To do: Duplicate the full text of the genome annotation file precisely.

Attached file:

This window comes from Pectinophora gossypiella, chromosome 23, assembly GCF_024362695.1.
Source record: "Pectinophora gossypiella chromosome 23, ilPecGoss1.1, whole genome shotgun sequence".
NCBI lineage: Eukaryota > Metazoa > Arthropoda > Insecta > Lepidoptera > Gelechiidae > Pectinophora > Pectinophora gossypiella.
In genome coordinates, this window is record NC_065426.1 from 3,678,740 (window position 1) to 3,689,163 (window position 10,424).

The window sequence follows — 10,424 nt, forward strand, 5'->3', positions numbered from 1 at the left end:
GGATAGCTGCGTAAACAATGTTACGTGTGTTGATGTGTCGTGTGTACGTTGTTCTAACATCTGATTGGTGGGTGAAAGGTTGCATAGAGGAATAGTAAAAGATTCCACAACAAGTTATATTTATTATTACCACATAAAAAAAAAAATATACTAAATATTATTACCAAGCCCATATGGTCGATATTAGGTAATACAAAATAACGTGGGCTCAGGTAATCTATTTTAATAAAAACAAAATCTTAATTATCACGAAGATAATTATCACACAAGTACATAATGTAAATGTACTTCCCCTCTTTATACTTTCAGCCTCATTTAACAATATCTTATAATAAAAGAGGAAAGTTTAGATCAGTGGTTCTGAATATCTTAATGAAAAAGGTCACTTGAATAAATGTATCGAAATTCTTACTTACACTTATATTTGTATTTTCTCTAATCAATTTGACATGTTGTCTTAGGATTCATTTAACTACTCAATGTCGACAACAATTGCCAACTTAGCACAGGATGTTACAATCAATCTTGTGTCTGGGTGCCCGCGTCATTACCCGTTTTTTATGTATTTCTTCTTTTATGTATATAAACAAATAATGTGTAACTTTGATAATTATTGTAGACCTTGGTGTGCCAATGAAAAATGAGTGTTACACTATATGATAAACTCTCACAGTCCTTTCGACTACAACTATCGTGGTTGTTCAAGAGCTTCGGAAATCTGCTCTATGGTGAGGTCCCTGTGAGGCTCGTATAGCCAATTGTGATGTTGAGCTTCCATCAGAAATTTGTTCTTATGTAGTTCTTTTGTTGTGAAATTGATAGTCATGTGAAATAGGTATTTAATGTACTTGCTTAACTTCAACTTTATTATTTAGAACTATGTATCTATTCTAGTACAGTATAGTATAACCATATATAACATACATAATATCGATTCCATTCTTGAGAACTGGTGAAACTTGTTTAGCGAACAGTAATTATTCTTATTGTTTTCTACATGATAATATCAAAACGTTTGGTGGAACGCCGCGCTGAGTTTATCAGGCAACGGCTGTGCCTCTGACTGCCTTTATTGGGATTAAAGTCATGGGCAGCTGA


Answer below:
This window comes from Pectinophora gossypiella, chromosome 23, assembly GCF_024362695.1.
Source record: "Pectinophora gossypiella chromosome 23, ilPecGoss1.1, whole genome shotgun sequence".
NCBI lineage: Eukaryota > Metazoa > Arthropoda > Insecta > Lepidoptera > Gelechiidae > Pectinophora > Pectinophora gossypiella.
In genome coordinates, this window is record NC_065426.1 from 3,678,740 (window position 1) to 3,689,163 (window position 10,424).

The window sequence follows — 10,424 nt, forward strand, 5'->3', positions numbered from 1 at the left end:
GGATAGCTGCGTAAACAATGTTACGTGTGTTGATGTGTCGTGTGTACGTTGTTCTAACATCTGATTGGTGGGTGAAAGGTTGCATAGAGGAATAGTAAAAGATTCCACAACAAGTTATATTTATTATTACCACATAAAAAAAAAAATATACTAAATATTATTACCAAGCCCATATGGTCGATATTAGGTAATACAAAATAACGTGGGCTCAGGTAATCTATTTTAATAAAAACAAAATCTTAATTATCACGAAGATAATTATCACACAAGTACATAATGTAAATGTACTTCCCCTCTTTATACTTTCAGCCTCATTTAACAATATCTTATAATAAAAGAGGAAAGTTTAGATCAGTGGTTCTGAATATCTTAATGAAAAAGGTCACTTGAATAAATGTATCGAAATTCTTACTTACACTTATATTTGTATTTTCTCTAATCAATTTGACATGTTGTCTTAGGATTCATTTAACTACTCAATGTCGACAACAATTGCCAACTTAGCACAGGATGTTACAATCAATCTTGTGTCTGGGTGCCCGCGTCATTACCCGTTTTTTATGTATTTCTTCTTTTATGTATATAAACAAATAATGTGTAACTTTGATAATTATTGTAGACCTTGGTGTGCCAATGAAAAATGAGTGTTACACTATATGATAAACTCTCACAGTCCTTTCGACTACAACTATCGTGGTTGTTCAAGAGCTTCGGAAATCTGCTCTATGGTGAGGTCCCTGTGAGGCTCGTATAGCCAATTGTGATGTTGAGCTTCCATCAGAAATTTGTTCTTATGTAGTTCTTTTGTTGTGAAATTGATAGTCATGTGAAATAGGTATTTAATGTACTTGCTTAACTTCAACTTTATTATTTAGAACTATGTATCTATTCTAGTACAGTATAGTATAACCATATATAACATACATAATATCGATTCCATTCTTGAGAACTGGTGAAACTTGTTTAGCGAACAGTAATTATTCTTATTGTTTTCTACATGATAATATCAAAACGTTTGGTGGAACGCCGCGCTGAGTTTATCAGGCAACGGCTGTGCCTCTGACTGCCTTTATTGGGATTAAAGTCATGGGCAGCTGA